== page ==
Goliath v Goliath on the issue of trade mark costs

Written by Samuel O’Toole | March 28, 2024

Trade Marks

Samsung and Swatch Group have had a chequered past in the world of intellectual property litigation over the few years. With pun intended, Swatch Group has had its finger on the dial and Samsung’s time has come.

Things started in 2022 when the Swatch Group of watch makers (amongst others, Montres Breguet, Tissot, Hamilton International, Swatch and Omega) joined forces to issue trade mark infringement proceedings against Samsung for trade mark infringement. The crux of the case was that Samsung’s Galaxy App store was making watch face downloads available. These downloadable watch faces resembled those of the Swatch Group.

Swatch Group were successful at trial and in 2023 the Court of Appeal upheld the judgment. This left Samsung with an injunction against it in relation to a number of Swatch Group trade marks.

Between 26 July-15 August 2023, the UK Intellectual Property Office (“UKIPO”) heard a number of non-use revocation proceedings that were brought by Samsung against the owners of the trade marks that formed part of the injunction. Samsung contented that the relevant trade marks had not been used and so the injunction against it was based on overly broad specifications of the Swatch Group’s marks, for which there was no use.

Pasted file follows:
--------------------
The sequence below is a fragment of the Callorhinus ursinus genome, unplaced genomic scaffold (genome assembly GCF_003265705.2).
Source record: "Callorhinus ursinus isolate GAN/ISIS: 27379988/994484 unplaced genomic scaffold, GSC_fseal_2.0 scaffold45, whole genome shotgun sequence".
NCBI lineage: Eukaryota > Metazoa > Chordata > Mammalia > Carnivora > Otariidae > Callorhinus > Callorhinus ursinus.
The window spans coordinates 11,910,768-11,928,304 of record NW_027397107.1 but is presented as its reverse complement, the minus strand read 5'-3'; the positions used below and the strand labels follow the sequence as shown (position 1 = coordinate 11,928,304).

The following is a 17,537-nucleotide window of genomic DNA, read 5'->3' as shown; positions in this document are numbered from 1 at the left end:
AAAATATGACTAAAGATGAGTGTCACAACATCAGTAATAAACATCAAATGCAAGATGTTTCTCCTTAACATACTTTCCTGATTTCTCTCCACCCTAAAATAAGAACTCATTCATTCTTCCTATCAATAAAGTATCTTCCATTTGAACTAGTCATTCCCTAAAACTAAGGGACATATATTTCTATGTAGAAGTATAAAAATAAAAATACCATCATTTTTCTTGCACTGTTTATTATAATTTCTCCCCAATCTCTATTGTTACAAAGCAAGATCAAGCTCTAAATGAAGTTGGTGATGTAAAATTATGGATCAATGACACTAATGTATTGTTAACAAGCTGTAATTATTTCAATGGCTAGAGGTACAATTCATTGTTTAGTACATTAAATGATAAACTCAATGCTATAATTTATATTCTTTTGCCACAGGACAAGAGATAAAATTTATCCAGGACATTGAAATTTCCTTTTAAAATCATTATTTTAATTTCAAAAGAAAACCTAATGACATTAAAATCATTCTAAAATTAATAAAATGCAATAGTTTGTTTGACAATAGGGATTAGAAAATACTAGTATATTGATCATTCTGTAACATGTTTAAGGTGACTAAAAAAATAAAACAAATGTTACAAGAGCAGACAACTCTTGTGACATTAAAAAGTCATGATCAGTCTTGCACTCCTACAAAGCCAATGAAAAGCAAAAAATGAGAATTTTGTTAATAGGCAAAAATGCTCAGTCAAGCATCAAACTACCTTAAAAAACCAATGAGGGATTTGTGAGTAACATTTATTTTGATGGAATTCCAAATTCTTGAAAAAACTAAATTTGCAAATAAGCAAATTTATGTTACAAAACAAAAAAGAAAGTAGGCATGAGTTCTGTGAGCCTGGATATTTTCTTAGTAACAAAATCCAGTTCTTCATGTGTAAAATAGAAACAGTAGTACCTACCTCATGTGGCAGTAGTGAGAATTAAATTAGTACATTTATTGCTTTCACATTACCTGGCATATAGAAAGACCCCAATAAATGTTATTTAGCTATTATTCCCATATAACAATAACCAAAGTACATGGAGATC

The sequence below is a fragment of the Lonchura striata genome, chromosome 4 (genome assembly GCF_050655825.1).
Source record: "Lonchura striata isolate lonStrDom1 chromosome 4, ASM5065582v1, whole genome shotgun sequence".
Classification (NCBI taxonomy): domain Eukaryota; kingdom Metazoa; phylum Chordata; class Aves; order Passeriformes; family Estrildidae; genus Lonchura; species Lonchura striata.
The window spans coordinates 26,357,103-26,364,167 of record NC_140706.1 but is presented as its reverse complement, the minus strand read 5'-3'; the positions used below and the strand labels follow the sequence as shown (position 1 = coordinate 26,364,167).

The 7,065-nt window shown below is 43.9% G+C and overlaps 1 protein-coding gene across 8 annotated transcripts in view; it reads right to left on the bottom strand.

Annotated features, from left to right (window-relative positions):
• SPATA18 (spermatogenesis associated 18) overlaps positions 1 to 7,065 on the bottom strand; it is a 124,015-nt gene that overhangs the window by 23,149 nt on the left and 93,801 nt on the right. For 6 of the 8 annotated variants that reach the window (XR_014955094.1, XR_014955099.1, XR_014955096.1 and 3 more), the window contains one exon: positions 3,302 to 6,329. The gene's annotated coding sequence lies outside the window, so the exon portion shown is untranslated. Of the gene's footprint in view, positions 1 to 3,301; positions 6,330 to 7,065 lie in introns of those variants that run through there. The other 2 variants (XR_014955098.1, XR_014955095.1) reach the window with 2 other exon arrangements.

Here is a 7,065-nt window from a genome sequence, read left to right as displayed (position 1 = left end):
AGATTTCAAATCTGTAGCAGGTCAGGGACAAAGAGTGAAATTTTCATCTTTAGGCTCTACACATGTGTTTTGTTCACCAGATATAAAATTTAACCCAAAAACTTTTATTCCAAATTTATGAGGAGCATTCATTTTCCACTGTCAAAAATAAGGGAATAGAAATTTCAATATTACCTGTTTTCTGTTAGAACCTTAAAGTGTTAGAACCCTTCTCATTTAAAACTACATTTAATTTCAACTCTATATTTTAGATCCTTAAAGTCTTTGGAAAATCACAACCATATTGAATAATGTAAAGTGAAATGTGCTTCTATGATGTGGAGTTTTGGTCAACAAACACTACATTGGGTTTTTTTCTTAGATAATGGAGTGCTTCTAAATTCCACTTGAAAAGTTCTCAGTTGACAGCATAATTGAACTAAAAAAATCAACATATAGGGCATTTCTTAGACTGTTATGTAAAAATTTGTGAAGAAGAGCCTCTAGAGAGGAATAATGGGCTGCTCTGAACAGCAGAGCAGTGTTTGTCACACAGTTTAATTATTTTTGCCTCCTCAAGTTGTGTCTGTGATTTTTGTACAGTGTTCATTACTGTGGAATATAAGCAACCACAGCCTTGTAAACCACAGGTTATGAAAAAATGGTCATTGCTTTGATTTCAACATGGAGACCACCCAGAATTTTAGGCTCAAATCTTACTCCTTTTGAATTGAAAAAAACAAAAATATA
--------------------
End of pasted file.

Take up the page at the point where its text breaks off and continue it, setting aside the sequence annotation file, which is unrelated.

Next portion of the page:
In 13 separate hearings, the UKIPO either fully or partially revoked the trade marks for non-use although the Swatch Group’s trade marks remained registered for “watches” and so it can be said that each side had a measure of success.

The parties agreed that the costs of the revocation proceedings would be determined at the end of them. Decision O/0220/24 makes a good read as both sides claimed “off scale costs” (in UKIPO proceedings there is a set scale of cost that can be awarded unless there is unreasonable conduct).

Samsung’s requested costs amounted to £343,847.20 and the Swatch Group’s were £475.595.02. In the decision, the Hearing Officer found that he considered each side had engaged in “unhelpful” conduct, for example referencing the Swatch Group’s “voluminous and vague” evidence.

Ultimately after conducting an assessment, the Hearing Officer concluded that each side should bear their own costs.

So watchwhat does this mean, well simply it confirms the UKIPO’s ethos that the Trade Mark Tribunal is intended to be a relatively informal, low cost, easy access alternative and the principle of low cost remains relevant for all proceedings. It means that parties to trade mark proceedings can have a fairly good idea of the level of costs they will both be able to recover or be liable for and that these can often be predicted in advance.

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